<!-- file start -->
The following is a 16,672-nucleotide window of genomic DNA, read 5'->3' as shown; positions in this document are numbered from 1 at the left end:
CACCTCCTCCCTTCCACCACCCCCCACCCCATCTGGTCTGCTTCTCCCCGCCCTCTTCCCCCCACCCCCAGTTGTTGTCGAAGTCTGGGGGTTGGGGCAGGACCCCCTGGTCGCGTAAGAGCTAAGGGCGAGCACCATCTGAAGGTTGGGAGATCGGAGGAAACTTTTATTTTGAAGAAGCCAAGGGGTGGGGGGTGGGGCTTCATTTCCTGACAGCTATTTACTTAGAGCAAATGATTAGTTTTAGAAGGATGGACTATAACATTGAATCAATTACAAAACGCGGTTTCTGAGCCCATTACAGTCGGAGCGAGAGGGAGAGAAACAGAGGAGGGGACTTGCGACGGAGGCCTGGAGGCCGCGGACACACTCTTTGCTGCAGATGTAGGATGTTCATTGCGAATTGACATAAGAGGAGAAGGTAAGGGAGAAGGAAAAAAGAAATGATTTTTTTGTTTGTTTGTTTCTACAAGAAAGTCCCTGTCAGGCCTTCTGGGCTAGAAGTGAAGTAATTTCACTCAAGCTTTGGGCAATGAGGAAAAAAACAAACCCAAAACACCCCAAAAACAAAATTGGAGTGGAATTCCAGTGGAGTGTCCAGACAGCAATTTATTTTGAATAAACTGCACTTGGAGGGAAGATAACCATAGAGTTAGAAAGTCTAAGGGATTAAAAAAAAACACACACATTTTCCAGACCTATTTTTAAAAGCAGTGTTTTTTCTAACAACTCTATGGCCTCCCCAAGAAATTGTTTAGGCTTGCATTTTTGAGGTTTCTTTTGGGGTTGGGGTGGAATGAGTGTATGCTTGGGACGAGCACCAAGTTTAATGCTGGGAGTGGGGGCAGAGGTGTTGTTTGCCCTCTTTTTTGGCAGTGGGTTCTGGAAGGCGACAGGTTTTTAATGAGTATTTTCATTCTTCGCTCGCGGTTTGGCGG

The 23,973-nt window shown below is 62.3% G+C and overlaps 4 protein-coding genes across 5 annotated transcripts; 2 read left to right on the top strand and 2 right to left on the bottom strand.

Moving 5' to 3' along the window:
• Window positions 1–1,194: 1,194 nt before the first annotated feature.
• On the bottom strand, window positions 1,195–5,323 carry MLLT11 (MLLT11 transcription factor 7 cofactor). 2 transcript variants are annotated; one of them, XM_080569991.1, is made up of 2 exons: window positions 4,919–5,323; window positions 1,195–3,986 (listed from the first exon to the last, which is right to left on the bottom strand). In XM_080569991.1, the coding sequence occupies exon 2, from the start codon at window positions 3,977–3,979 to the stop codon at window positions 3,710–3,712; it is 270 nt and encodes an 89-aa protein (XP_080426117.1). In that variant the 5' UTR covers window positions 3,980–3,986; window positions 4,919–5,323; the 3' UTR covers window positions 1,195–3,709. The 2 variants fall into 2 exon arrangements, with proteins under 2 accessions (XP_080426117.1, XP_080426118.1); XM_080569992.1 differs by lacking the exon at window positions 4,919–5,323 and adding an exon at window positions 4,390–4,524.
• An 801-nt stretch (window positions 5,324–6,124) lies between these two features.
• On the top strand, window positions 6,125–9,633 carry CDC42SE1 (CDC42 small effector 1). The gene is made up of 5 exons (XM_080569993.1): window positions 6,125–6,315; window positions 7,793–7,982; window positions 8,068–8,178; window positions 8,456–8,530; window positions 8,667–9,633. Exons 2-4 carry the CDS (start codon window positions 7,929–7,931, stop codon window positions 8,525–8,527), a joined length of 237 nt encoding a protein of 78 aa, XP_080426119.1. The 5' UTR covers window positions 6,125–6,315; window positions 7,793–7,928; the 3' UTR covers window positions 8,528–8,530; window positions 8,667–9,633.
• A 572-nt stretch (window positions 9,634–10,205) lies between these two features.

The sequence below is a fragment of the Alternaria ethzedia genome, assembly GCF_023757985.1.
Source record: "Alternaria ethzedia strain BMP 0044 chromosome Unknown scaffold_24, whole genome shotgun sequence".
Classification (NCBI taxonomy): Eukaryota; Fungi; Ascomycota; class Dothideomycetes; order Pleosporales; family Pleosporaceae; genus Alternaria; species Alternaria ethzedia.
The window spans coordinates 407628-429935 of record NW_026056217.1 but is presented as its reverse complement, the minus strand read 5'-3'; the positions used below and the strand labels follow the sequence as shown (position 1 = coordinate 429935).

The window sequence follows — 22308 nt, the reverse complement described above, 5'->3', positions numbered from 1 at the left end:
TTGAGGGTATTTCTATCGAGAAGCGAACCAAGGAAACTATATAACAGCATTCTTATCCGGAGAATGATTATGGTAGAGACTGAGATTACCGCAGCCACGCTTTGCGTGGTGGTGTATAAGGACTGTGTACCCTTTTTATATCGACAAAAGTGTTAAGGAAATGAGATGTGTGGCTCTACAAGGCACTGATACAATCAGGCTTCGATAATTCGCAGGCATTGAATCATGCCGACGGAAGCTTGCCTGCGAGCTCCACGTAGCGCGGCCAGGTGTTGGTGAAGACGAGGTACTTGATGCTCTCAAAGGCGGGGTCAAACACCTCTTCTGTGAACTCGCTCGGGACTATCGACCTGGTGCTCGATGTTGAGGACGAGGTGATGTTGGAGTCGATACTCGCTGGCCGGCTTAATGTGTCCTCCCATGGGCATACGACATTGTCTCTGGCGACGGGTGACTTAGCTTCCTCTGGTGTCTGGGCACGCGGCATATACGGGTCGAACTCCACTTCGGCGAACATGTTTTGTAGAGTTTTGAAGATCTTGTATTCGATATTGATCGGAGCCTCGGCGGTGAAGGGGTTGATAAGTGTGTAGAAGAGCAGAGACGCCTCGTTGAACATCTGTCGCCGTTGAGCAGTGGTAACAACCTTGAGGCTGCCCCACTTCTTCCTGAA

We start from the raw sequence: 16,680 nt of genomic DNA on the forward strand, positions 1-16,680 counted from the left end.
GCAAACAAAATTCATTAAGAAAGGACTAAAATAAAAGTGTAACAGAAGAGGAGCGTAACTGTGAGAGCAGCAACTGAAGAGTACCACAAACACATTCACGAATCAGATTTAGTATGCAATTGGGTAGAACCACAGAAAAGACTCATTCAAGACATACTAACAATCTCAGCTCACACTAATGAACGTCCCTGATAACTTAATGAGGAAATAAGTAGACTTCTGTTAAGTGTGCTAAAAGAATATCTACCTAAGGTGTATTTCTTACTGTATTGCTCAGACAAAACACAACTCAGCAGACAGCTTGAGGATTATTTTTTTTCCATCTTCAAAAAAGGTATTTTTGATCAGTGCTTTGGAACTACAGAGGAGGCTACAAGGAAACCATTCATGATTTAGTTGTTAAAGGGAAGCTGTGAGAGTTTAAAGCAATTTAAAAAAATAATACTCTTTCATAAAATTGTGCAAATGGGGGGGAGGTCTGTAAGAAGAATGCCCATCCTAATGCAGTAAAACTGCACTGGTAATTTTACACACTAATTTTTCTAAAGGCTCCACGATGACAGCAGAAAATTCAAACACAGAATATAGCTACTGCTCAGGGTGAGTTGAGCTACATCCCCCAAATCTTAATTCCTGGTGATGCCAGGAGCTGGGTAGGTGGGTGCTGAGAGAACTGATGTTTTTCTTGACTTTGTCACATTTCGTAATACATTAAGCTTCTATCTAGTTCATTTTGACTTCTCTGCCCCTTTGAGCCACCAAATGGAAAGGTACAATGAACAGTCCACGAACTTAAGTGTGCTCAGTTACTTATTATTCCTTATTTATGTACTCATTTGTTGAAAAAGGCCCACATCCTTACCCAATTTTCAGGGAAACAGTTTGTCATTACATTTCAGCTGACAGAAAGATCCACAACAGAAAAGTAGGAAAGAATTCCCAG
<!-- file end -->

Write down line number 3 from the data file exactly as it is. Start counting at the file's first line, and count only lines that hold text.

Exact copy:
The 23,973-nt window shown below is 62.3% G+C and overlaps 4 protein-coding genes across 5 annotated transcripts; 2 read left to right on the top strand and 2 right to left on the bottom strand.